As Rupert Smith suggests in his foreword, a volume like this should leave those in charge of writing UK strategy and British military doctrine with a sense of discomfort, for, in spite of strong attempts to re-think the role and scope of the British Army in contemporary conflicts, the task requires an on-going critical re-evaluation and elaboration. This volume aims to provide a useful and timely contribution to this task by creating a productive dialogue between a range of different and interested parties.
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[i] Tarak Barkawi and Shane Brighton, ‘Powers of War: Fighting, Knowledge and Critique’, International Political Sociology 5:2 (2011), 126.
[ii] Barkawi and Brighton, ‘Powers of War’, 126–43.
[iii] Barkawi and Brighton, ‘Powers of War’, 135.
[iv] Mary Kaldor, New and Old Wars: Organized Violence in a Global Era (Cambridge: Polity Press, 1999).
[v] Michael J. Dillon, ‘Introduction: From Liberal Conscience to Liberal Rule’ in Michael J. Dillon and Julian Reid (eds), The Liberal Way of War: Killing to Make Life Live (London: Routledge, 2009), 9.
[vi] Maya Christensen, Rikke Haugegaard and Poul Martin Linnet, ‘War amongst the people’ and the absent enemy: Towards a cultural paradigm shift (Copenhagen: Royal Danish Defence College Publishing House, 2014).
[vii] Rupert Smith, ‘Thinking about the Utility of Force in War Amongst the People’ in John Andreas Olsen (ed.) On New Wars (Oslo: Norwegian Institute for Defence Studies, 2007), 33.
[viii] Robert L. Hutchings and Gregory F. Treverton, Rebuilding Strategic Thinking: A Report of the CSIS Transnational Threats Project (Washington DC: Center for Strategic and International Studies, October 2018), 30, available at https://espas.secure.europarl.europa.eu/orbis/sites/default/files/generated/document/en/181018_RebuildingStrategicThinking_WEB_v2.pdf, accessed 29 December 2018.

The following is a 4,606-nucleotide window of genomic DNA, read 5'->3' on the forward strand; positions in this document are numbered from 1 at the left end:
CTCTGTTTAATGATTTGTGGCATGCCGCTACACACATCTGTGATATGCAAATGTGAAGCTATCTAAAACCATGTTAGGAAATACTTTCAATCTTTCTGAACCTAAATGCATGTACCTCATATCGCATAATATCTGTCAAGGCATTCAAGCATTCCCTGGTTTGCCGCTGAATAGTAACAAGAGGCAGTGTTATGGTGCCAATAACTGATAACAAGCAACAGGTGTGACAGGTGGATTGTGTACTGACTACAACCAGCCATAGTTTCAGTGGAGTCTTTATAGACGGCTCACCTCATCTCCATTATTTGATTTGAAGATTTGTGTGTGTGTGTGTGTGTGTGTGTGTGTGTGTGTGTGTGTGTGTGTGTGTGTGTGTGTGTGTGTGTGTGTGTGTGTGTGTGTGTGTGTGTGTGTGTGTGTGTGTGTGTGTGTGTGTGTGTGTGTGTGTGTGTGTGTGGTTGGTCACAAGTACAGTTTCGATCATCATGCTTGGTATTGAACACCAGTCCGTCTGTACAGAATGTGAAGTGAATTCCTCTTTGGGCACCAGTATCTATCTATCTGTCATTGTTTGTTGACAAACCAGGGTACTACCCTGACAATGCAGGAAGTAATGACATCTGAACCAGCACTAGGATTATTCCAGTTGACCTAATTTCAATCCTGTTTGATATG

[ix] Rob Johnson, ‘The Changing Character of War’, The RUSI Journal 162:1 (2017), 8.
[x] Jyri Raitasalo, ‘Big War is Back’, The National Interest (September 2018), available at https://nationalinterest.org/feature/big-war-back-30802, accessed 29 December 2018.
[xi] Mary Kaldor, ‘In Defence of New Wars’, Stability: International Journal of Security and Development 2:1 (2013), 5.
[xii] Colin S. Gray, Modern Strategy (Oxford: Oxford University Press, 1999).
[xiii] Colin S. Gray, Defining and Achieving Decisive Victory (Carlisle, PA: Strategic Studies Institute, 2014); William C. Martel, ‘Victory in scholarship on strategy and war’, Cambridge Review of International Affairs 24:3 (2011), 513–36.
[xiv] Samuel R. Greene, ‘Pathological Counterinsurgency: the failure of imposing legitimacy in El Salvador, Afghanistan, and Iraq’, Third World Quarterly 38:3 (2017), 563–79.
[xv] Andrew J. Gawthorpe, ‘All Counterinsurgency is Local: Counterinsurgency and Rebel Legitimacy’, Small Wars and Insurgencies 28:4/5 (2017), 839–52.
[xvi] Dominik Zaum, ‘International Transitional Administrations and the Politics of Authority Building’, Journal of Intervention and State Building 11:4 (2017), 410.
[xvii] Gawthorpe, ‘All Counterinsurgency is Local’, 840.
[xviii] Rupert Smith, ‘Methods of Warfare’, International Review of the Red Cross 88:864 (2006), 719–27.
[xix] Andrew Carr, ‘It’s about time: Strategy and temporal phenomena’, Journal of Strategic Studies 41:6 (2018).
[xx] See Carl Schmitt, Political Theology: Four Chapters on the Concept of Sovereignty (Chicago: University of Chicago Press, 2004); Giorgio Agamben, State of Exception (Chicago: University of Chicago Press, 2005).
[xxi] Mary Kaldor, The New Peace: A lecture by Mary Kaldor (Somerville: World Peace Foundation, November 2012), available at https://sites.tufts.edu/reinventingpeace/2012/11/28/the-new-peace-a-lecture-by-mary-kaldor/, accessed 29 December 2018.
[xxii] See Development, Concepts and Doctrine Centre, Global Strategic Trends: The future starts today (Shrivenham: Development, Concepts and Doctrine Centre, 2018), 125, available at https://www.gov.uk/government/publications/global-strategic-trends, accessed 29 December 2018.
[xxiii] Kaldor, The New Peace.
[xxiv] Carl von Clausewitz, On War (Oxford: Oxford University Press, 2007).
[xxv] Gawthorpe, ‘All Counterinsurgency is Local’, 843.
[xxvi] Amanda Hester, Beyond an Enemy: Exploring the need for mindfulness training in a new generation of warfare (Nova Scotia: Royal United Services Institute of Nova Scotia, November 2017), available at https://rusi-ns.ca/wp-content/uploads/2017/12/Beyond_an_Enemy.pdf, accessed 29 December 2018.
[xxvii] Michel Foucault, “Society Must be Defended”: Lectures at the Collège De France 1975–1976 (London: Picador, 2003), 15.